You'll find hundreds of files on cleft lip, cleft palate here on widesmiles.org.
This one is about: Feeding My Child
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FEEDING MY CHILD
by Christine Schnatterer
If there's anything about my son's cleft that defeated me, it's the fact that I could not nurse him in the traditional way. Jesse's bilateral cleft of the lip and palate was very wide and the hospital staff warned me of probable failure. In spite of the drawbacks I tried wholeheartedly.
Jesse would have starved if it were left up to him to encourage my breasts to produce enough milk for his sustenance. The only way that he could have been successfully breast fed was if I hand-expressed the mild directly into his mouth, and I wouldn't have considered that breast feeding. Besides, I didn't have enough hands for that feat - I tried it for a few days. Jesse didn't have the patience to deal with several streams of milk squirting into his mouth and right into his nasal cavity, which caused him to sputter and sneeze. Using a bottle, I could easily direct the single stream of milk at the side of his mouth so as not to choke him.
My struggle to keep Jesse on breast milk was born of disappointment, which is also what gave me the determination and persistence to continue. It was never easy! I expressed the milk directly into a sterile cleft palate nurser, attached a preemie nipple, and fed Jesse immediately, while the milk was still close to body temperature.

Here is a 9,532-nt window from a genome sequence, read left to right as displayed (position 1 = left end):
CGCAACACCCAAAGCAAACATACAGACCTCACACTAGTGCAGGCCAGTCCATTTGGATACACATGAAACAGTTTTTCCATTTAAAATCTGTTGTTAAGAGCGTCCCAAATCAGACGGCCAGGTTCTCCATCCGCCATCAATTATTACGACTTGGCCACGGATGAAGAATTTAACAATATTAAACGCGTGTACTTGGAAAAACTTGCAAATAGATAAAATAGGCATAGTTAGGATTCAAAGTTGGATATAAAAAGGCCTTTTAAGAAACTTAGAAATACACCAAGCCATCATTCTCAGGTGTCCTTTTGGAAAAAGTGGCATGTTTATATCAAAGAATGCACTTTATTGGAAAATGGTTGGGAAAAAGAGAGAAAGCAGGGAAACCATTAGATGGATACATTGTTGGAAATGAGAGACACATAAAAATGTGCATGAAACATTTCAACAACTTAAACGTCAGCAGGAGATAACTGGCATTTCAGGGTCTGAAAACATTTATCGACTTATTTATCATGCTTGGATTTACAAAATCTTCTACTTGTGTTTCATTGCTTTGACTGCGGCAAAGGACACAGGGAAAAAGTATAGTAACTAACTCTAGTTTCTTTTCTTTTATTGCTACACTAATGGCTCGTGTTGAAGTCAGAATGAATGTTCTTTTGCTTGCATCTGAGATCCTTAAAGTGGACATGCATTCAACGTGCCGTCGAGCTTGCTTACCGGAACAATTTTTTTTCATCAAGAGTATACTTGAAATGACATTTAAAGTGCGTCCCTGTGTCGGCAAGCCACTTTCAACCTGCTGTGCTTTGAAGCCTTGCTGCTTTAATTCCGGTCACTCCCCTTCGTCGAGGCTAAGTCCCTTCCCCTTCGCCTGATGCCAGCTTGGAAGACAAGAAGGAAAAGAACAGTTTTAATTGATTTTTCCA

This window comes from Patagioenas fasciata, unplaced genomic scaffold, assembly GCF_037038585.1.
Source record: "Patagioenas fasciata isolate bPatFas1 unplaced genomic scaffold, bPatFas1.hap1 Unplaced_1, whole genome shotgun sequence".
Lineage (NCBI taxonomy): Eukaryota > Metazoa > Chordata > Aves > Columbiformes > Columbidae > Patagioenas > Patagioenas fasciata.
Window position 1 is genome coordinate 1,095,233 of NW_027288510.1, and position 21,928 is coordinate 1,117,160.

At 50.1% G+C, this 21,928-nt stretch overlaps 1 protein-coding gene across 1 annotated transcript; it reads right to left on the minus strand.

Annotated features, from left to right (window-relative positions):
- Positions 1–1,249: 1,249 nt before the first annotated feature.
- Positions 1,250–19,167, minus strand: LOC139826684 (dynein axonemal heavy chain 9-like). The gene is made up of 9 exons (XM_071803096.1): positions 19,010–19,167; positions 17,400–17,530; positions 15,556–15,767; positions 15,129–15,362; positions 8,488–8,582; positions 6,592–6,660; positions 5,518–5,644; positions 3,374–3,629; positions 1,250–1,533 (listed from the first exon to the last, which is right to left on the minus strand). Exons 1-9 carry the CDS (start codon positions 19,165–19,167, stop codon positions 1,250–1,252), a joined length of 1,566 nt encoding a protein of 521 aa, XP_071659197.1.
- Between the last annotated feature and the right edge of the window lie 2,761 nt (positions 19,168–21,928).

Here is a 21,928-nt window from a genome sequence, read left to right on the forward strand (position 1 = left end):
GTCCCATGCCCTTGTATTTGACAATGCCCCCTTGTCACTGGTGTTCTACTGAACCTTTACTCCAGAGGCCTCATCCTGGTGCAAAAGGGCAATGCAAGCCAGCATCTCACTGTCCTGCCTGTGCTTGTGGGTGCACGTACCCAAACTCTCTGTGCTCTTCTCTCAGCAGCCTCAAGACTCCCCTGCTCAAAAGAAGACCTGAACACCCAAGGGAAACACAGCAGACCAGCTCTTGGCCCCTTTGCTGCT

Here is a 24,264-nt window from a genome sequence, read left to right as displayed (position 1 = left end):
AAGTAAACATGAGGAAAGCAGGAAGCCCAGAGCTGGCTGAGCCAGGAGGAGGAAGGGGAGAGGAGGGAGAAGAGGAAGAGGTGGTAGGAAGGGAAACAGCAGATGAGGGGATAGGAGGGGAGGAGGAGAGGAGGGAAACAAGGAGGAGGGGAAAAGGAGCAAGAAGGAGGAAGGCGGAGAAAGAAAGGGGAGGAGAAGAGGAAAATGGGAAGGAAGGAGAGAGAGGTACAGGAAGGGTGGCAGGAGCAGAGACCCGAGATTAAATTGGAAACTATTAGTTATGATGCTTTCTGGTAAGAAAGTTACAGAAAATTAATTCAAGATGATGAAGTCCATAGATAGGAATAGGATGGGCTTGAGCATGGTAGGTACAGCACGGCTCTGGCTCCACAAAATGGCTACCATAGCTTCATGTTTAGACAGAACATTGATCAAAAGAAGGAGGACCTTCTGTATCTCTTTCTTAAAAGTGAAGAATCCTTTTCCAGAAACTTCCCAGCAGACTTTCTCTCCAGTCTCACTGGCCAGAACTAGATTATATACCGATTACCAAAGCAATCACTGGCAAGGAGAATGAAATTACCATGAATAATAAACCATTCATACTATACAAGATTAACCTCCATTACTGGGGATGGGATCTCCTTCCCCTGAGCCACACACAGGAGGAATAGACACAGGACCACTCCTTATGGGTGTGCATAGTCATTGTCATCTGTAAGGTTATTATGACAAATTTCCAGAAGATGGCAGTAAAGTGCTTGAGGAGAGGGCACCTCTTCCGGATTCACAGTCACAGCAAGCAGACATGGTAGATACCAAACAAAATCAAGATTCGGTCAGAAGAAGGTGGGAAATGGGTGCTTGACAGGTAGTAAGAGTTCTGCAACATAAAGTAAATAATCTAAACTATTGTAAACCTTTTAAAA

I wish I had fond memories of my youngest son drifting off to sleep at my breast. After Jesse's lip surgery at three months of age, I reluctantly weaned him to Enfamil. Part of me was sad to end our team effort, but the rest of me needed a break from the stress of this totally dependent feeding arrangement. When Jesse was able to feed himself by gumming at a large-holed nipple it was a sweet taste of freedom for me.
Looking back to those early days, I have to say, "Breast feeding" Jesse was inconvenient, but it was also rewarding for both of us. I think I would do it all over again if I gave birth to another baby with a cleft.
I agree somewhat with those who report that you can breast feed a child with a cleft, but there's more to the picture than that. Sometimes the best you can hope for is to partially breast feed, and supplement with mother's milk or formula. There are times when you cannot depend on your cleft child to stimulate enough milk to sustain a healthy pattern of growth.
I applaud mothers who are successful in breast feeding their special needs children. I also encourage mothers of cleft-born children to at least TRY to breast feed if they are so inclined. It is important to realize that a mother can only do her best. If your attempts are taking a toll on you physically and mentally, it can't be good for your child. The priority here is to nourish the child with nutrients and love. If you can't provide the nutrient yourself, let Mead Johnson or Gerber do it. Save your energy for loving your child and be proud of your efforts, not ashamed of your failures.
-------Christine Schnatterer is the mother of a cleft-affected son.